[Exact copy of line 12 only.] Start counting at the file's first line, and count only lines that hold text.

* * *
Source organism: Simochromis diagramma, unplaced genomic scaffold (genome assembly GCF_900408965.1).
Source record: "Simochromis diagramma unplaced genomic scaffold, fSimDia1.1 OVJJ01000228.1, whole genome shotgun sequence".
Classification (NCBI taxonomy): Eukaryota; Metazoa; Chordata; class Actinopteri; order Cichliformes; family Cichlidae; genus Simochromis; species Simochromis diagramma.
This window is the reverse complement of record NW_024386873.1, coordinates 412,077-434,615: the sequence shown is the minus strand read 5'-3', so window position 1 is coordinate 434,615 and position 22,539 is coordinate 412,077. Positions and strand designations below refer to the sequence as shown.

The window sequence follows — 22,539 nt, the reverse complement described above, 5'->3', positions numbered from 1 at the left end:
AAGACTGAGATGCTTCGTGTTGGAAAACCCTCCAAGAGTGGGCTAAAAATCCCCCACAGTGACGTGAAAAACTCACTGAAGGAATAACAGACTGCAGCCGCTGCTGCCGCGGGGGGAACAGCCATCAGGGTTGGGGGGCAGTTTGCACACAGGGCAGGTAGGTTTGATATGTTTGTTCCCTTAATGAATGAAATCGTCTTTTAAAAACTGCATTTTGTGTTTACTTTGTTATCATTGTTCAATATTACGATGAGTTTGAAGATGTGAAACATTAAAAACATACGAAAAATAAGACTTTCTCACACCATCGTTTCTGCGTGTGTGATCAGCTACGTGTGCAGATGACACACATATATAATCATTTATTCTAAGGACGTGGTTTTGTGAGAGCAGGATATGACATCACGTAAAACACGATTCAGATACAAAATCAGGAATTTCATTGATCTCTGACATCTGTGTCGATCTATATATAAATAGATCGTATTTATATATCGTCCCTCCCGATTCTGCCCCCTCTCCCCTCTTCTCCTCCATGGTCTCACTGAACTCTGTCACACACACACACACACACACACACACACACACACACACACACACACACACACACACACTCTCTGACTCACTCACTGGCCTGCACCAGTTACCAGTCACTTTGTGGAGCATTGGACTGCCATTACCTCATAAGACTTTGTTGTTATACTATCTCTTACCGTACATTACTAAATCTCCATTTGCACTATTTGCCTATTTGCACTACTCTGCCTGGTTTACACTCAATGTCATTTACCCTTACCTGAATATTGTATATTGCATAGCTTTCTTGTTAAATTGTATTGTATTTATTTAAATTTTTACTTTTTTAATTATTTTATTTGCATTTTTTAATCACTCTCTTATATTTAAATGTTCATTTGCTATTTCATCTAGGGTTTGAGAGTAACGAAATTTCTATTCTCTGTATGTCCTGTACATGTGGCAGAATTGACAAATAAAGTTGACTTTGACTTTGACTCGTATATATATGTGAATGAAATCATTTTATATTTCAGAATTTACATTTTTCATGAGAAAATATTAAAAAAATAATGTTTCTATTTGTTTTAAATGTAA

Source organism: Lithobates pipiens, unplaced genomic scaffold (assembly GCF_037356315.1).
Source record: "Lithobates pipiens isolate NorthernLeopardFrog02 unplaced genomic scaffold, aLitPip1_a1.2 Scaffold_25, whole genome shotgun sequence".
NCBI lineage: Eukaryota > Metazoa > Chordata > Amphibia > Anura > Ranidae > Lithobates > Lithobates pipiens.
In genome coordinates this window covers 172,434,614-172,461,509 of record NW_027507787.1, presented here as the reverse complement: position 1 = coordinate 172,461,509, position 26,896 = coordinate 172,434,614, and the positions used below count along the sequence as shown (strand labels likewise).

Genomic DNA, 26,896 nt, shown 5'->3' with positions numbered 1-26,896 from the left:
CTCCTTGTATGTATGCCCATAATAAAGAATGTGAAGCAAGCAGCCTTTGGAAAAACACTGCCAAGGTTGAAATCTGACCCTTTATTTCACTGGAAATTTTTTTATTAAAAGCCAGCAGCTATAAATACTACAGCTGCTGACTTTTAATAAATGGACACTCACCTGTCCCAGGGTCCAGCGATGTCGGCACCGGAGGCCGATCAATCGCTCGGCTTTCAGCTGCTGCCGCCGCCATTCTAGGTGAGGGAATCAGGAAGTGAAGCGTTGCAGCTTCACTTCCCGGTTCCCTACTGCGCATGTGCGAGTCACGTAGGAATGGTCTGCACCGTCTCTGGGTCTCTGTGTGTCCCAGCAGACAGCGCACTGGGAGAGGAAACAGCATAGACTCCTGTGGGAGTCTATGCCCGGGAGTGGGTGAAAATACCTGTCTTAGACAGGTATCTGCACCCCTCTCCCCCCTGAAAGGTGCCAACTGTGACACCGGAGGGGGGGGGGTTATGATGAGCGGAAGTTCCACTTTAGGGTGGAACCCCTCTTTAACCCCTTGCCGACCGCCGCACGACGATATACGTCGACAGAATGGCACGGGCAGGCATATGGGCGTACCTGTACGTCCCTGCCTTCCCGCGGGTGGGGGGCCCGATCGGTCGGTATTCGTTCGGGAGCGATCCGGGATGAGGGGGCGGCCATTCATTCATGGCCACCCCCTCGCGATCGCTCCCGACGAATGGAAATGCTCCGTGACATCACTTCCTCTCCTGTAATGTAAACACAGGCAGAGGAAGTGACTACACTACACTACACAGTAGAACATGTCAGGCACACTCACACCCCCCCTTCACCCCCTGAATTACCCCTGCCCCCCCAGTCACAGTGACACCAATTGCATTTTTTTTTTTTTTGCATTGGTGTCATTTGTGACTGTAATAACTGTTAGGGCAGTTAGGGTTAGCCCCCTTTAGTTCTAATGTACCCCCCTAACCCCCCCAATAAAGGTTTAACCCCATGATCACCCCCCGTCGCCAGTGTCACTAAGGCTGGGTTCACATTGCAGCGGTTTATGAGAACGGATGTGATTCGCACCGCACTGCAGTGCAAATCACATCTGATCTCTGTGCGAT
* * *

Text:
CTCCTTGTATGTATGCCCATAATAAAGAATGTGAAGCAAGCAGCCTTTGGAAAAACACTGCCAAGGTTGAAATCTGACCCTTTATTTCACTGGAAATTTTTTTATTAAAAGCCAGCAGCTATAAATACTACAGCTGCTGACTTTTAATAAATGGACACTCACCTGTCCCAGGGTCCAGCGATGTCGGCACCGGAGGCCGATCAATCGCTCGGCTTTCAGCTGCTGCCGCCGCCATTCTAGGTGAGGGAATCAGGAAGTGAAGCGTTGCAGCTTCACTTCCCGGTTCCCTACTGCGCATGTGCGAGTCACGTAGGAATGGTCTGCACCGTCTCTGGGTCTCTGTGTGTCCCAGCAGACAGCGCACTGGGAGAGGAAACAGCATAGACTCCTGTGGGAGTCTATGCCCGGGAGTGGGTGAAAATACCTGTCTTAGACAGGTATCTGCACCCCTCTCCCCCCTGAAAGGTGCCAACTGTGACACCGGAGGGGGGGGGGTTATGATGAGCGGAAGTTCCACTTTAGGGTGGAACCCCTCTTTAACCCCTTGCCGACCGCCGCACGACGATATACGTCGACAGAATGGCACGGGCAGGCATATGGGCGTACCTGTACGTCCCTGCCTTCCCGCGGGTGGGGGGCCCGATCGGTCGGTATTCGTTCGGGAGCGATCCGGGATGAGGGGGCGGCCATTCATTCATGGCCACCCCCTCGCGATCGCTCCCGACGAATGGAAATGCTCCGTGACATCACTTCCTCTCCTGTAATGTAAACACAGGCAGAGGAAGTGACTACACTACACTACACAGTAGAACATGTCAGGCACACTCACACCCCCCCTTCACCCCCTGAATTACCCCTGCCCCCCCAGTCACAGTGACACCAATTGCATTTTTTTTTTTTTTGCATTGGTGTCATTTGTGACTGTAATAACTGTTAGGGCAGTTAGGGTTAGCCCCCTTTAGTTCTAATGTACCCCCCTAACCCCCCCAATAAAGGTTTAACCCCATGATCACCCCCCGTCGCCAGTGTCACTAAGGCTGGGTTCACATTGCAGCGGTTTATGAGAACGGATGTGATTCGCACCGCACTGCAGTGCAAATCACATCTGATCTCTGTGCGAT